From the Karakoram Highway to Beijing, and Everything In Between

As soon as I turned 18 one of the first things I did was get a passport. I’ve always known I wanted to travel, and that was the first step I made towards my dreams. However it wasn’t until almost two years later, on May 12, 2015 that I actually got the chance to use that passport to travel halfway across the world, to China

After taking a semester long course focusing on China and it’s relationship with the media, my journey started on a rainy morning at Saint Michael’s College. Where we were all loaded into vans before departing to the airport for a 14-hour flight. We landed in Kashgar, the westernmost point of China, and continued down the Karakoram Highway, which is now considered to be the modern Silk Road. 

My classmates and I walked in the footsteps of those who came before us. We stayed with a Kyrgyz family in their yurts overlooking Karakul Lake, ate and danced with a Tajik family in their Tashkurgan home and spent a night dancing under the stars with Uyghurs in the Taklamakan Desert, also known as the Sea of Death. We enjoyed the cultural differences and experienced a part of China that many people don’t even know exists.

For our last day in Kashgar we started out early with a hike to Shipton’s Arch, the largest natural arch in the world. While hiking up the manmade stairways you can see it peeking out at you, humbly hiding it’s dimensions. However you can’t even fathom it’s vast size until you are standing mere feet from it. After our hike and a short nap, we traveled to the Id Kah Mosque, which is the largest mosque in China, went to a silk carpet shop and visited Kashgar’s Old Town, a seemingly disheveled gem full of genuine Uyghur culture.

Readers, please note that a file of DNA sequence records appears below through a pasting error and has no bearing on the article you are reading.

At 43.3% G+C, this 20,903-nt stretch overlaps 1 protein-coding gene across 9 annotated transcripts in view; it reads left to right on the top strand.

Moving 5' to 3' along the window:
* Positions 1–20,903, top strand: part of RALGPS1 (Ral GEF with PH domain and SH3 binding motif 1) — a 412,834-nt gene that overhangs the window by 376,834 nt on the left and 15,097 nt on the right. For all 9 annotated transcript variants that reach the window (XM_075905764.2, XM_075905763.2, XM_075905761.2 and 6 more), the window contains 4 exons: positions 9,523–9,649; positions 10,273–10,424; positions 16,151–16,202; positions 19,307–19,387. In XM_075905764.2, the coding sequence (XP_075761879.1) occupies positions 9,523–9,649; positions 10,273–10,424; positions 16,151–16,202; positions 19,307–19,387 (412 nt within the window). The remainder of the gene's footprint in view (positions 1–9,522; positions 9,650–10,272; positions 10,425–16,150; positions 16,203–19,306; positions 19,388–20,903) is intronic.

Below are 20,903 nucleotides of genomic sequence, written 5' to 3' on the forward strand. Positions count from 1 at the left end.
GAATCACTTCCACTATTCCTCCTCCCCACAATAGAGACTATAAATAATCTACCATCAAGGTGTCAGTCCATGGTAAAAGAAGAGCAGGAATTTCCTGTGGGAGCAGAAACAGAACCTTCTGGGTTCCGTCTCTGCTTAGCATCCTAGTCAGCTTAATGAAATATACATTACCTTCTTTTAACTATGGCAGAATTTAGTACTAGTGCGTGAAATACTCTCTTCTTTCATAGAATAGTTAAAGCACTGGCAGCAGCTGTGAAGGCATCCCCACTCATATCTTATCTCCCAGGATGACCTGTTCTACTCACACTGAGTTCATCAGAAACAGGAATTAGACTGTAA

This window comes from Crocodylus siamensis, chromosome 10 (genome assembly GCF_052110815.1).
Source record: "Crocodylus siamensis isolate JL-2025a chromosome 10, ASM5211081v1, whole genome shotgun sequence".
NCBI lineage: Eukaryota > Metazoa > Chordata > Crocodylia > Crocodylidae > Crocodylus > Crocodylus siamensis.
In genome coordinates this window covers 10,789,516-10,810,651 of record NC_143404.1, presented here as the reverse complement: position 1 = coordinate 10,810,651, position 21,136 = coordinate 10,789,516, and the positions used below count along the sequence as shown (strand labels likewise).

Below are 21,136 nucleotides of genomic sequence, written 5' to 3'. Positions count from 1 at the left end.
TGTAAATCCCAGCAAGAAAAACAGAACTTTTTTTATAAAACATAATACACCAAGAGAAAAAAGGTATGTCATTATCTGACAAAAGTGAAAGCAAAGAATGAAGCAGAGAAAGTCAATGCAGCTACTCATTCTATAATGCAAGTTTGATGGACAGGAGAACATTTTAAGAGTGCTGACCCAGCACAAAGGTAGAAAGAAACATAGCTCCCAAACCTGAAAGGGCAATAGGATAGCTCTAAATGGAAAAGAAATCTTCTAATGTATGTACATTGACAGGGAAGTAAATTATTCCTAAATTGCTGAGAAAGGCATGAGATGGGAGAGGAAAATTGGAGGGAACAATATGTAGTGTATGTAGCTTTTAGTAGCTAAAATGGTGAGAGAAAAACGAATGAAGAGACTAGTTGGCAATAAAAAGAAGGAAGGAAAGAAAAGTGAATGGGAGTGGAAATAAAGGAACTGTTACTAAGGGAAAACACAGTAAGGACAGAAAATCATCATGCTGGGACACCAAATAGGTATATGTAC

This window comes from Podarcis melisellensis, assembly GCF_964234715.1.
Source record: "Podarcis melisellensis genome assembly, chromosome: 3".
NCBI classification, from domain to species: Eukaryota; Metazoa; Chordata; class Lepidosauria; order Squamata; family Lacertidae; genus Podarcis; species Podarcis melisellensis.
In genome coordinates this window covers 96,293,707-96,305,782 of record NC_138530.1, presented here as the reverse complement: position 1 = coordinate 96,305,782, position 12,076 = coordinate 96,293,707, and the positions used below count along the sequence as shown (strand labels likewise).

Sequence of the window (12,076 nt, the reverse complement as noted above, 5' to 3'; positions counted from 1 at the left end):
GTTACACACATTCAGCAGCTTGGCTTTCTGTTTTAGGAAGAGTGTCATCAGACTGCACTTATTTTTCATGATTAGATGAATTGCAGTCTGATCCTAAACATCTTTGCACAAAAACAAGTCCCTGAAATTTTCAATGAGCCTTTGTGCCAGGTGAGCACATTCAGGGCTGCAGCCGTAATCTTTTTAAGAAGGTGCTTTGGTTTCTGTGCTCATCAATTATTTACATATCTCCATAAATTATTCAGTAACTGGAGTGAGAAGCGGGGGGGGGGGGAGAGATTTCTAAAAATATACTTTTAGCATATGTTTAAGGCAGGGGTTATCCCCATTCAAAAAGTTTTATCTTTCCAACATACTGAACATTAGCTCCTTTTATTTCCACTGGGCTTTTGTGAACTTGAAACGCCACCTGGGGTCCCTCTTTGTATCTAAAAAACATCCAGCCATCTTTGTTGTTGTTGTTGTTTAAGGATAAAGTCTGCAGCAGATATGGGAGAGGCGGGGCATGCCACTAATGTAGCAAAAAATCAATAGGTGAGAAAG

With three day left in China we bid farewell to the west and made our way east, finishing up the remainder of our trip in the country’s capital, Beijing. Our day of travel was filled with long layovers, and a few cases of the stomach bug for some members of the group. After very little recovery time, we were up and loaded onto a bus to make our way into the mountains. We met with William Lindesay, a Great Wall expert, who gave us a unique opportunity to see a part of the Great Wall that is not open to the public. The overgrown section of the wall made me realize just how much history could be found within the stone structure. 

Our last day consisted of a trip to Tiananmen Square and the Forbidden City. After spending a portion of the semester learning about the history of these landmarks, it was impressive to see them in person. We also visited the 798 Art Zone, a large section of galleries and street art in the Chaoyang District of Beijing. Unfortunately when we arrived the galleries were closing, so we wandered around looking at the various street art and graffiti. 

The final stop of our night was Houhai Lake, which is surrounded by a Hutong neighborhood famous for it’s nightlife. The colorful lights were beautiful, and they certainly reflected the eccentric area of Beijing. But our night didn’t end there, after a taxi ride back to the hotel, we all took the Dongcheng District of Beijing on foot. We wandered around maze like Hutong neighborhoods, took photos by Tiananmen Square and I celebrated my 20th birthday at midnight. Without any sleep, we returned to Tiananmen Square at 4am, to watch the daily flag raising ceremony. And after our sleepless night, it was time to go home. Ending the trip of a life time.

I spent a large majority of the trip with my camera strapped to my side, here are just a few of the shots I got from this unique country:

Special thanks to my professors Rob Williams and Traci Griffith, who made this trip a possibility. To all of my classmates for traveling to the land less traveled and taking every new experience by storm, even eating pigeon and using squat toilets. And to my mom and dad for not treating me like a crazy person when I told them I wanted to go to China.

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